En español l Follow Dr. Oz's recommendations to maintain good health. Learn the tests you need to get, the bad habits you can lose and what you should never leave home without. Plus, five numbers everyone needs to know.
4 Tests Every Woman Should Have by 50
Colon cancer isn't just a men's disease; in fact, it kills more women than ovarian, uterine and cervical cancer combined. You'll need a colonoscopy at age 50 and then once every 10 years after that. (You may need to be tested more often if you have a family history of the disease or if you've had polyps in the past.)
A Pap smear can detect cervical cancer in its earlier stages, when treatment is most effective. A common misconception is that you can stop getting tested after menopause; don't believe it. Get tested annually until age 65 (your risk declines greatly after that if you have had two or three negative tests in the previous 10 years).
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Starting at age 40, every woman should get a baseline mammogram to which doctors can compare future screenings. You may also want to discuss yearly mammograms with your doctor, especially if you're at high risk for developing breast cancer. While there has been considerable controversy over mammogram frequency, I recommend getting annual mammograms starting at age 50.
Bone fractures due to osteoporosis rise significantly as you age, particularly for those past menopause. A bone-density test can determine your risk for the bone-thinning disease, and your doctor can prescribe bisphosphonates to curb any further loss.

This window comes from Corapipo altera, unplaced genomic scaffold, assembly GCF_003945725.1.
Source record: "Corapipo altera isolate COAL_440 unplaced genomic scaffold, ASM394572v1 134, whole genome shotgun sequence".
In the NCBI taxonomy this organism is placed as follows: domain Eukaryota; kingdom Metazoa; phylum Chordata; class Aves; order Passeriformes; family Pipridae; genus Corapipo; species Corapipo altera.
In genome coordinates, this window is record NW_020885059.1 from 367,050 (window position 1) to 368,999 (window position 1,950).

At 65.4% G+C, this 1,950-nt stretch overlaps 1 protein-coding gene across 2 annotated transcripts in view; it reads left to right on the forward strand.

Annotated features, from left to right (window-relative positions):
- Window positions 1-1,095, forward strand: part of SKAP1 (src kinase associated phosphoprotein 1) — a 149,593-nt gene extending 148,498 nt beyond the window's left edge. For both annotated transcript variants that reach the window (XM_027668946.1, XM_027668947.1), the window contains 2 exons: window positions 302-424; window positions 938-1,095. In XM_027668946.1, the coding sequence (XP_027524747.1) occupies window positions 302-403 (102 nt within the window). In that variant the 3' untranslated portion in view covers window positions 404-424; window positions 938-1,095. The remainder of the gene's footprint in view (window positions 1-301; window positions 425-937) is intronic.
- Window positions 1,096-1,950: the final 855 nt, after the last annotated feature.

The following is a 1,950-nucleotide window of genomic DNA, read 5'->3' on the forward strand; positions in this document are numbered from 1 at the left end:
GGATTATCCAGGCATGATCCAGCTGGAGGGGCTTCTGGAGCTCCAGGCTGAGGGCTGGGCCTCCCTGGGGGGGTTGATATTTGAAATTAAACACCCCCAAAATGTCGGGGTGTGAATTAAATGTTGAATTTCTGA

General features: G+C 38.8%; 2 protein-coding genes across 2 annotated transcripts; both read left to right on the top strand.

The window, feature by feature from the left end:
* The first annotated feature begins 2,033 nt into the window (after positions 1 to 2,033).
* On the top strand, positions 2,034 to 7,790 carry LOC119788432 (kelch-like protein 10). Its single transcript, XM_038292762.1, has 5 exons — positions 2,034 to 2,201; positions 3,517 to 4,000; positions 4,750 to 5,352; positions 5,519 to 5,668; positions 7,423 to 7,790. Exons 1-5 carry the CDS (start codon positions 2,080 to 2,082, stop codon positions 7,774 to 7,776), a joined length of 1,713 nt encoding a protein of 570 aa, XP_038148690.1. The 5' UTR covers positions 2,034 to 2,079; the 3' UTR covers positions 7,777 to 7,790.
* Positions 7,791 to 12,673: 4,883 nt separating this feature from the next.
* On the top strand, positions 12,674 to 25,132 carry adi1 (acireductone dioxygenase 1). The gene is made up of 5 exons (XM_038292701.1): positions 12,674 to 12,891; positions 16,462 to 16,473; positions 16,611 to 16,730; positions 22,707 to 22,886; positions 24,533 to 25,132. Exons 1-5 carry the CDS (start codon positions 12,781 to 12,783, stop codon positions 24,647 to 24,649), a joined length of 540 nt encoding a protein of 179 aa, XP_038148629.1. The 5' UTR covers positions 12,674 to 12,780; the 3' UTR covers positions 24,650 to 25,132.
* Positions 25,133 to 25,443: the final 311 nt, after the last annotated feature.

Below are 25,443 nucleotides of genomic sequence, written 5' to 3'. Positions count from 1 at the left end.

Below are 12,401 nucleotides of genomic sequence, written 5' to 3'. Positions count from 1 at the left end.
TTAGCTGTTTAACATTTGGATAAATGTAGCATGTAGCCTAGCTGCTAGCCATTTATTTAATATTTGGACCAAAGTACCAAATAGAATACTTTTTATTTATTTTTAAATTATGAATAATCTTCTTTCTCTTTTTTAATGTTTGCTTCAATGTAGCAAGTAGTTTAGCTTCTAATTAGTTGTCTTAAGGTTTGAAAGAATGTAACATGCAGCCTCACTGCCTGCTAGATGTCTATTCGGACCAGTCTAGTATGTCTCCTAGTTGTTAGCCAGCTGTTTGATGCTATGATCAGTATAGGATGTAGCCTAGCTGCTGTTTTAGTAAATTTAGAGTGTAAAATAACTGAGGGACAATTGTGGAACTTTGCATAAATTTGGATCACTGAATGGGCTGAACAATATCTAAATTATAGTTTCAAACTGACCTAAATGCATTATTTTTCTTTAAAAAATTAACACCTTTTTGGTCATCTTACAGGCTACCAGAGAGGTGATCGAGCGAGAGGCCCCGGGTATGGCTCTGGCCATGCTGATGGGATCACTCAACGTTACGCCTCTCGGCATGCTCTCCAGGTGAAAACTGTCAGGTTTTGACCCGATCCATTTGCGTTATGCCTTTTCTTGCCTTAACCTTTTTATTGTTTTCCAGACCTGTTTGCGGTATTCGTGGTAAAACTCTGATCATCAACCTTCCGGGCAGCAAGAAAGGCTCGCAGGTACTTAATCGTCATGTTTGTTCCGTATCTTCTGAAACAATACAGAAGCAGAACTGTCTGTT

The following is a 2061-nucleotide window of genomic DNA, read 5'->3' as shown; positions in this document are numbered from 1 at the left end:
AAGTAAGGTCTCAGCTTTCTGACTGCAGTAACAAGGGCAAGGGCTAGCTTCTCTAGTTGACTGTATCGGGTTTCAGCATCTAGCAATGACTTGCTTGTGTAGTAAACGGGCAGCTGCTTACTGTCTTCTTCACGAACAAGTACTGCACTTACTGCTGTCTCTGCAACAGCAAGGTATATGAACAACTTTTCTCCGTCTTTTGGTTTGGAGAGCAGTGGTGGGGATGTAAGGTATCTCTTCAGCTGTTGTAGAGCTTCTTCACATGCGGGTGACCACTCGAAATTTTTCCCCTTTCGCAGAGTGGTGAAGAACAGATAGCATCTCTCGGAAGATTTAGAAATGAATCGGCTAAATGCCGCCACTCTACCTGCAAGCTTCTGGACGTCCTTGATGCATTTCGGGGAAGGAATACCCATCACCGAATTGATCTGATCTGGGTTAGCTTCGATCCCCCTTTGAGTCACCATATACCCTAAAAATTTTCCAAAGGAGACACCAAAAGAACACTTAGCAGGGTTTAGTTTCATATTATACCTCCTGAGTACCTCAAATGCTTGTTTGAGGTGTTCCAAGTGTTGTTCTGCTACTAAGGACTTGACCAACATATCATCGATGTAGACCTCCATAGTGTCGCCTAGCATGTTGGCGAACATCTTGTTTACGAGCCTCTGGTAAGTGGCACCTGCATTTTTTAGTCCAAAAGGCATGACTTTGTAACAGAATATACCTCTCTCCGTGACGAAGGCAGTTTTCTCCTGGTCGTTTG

3 Good Habits You Should Adopt
Pad your joints
After age 55, osteoarthritis affects more women than men, and it increases in frequency with age. Protection is key to keeping your joints healthy, so invest in a pair of kneepads and use them when kneeling on hard surfaces.
Do your Kegels (pelvic-floor exercises)
Pregnancy, childbirth and aging can weaken your pelvic-floor muscles, causing urinary leakage and incontinence. To enjoy your usual activities without the fear of public embarrassment, make Kegel exercises part of your daily routine.
Omega-3s, especially those found in fish oil, may help protect those cognitive wheels as you age. Get your omega-3s from fatty fish like salmon two to three times a week. I also recommend a daily fish oil pill with 600 mg of DHA.
2 Bad Habits You Should Drop
Since the "cut down on fat" food craze began 30 years ago, the obesity rate in America has more than doubled. What many don't realize is that fat-free products often contain added sugars, flour and calories. So choose low-fat over no-fat when possible.
Pill-popping for every ache and pain
It astounds me how frequently people reach for over-the-counter painkillers without trying to address the cause of the problem. If you do this, ask your doctor to work with you to find out the underlying source of your pain. Try exercise and stress-relieving activities, too.
1 Health Product No Woman Should Ever Leave Home Without
Women are twice as likely as men to develop age-related macular degeneration (AMD), a serious condition of the eye's retina that gradually destroys the sharp vision needed for common daily tasks like driving or reading. Bright light may be involved in the process that starts AMD, so make sure to carry your sunglasses with you at all times.
Next page: 4 tests every man should have by 50. »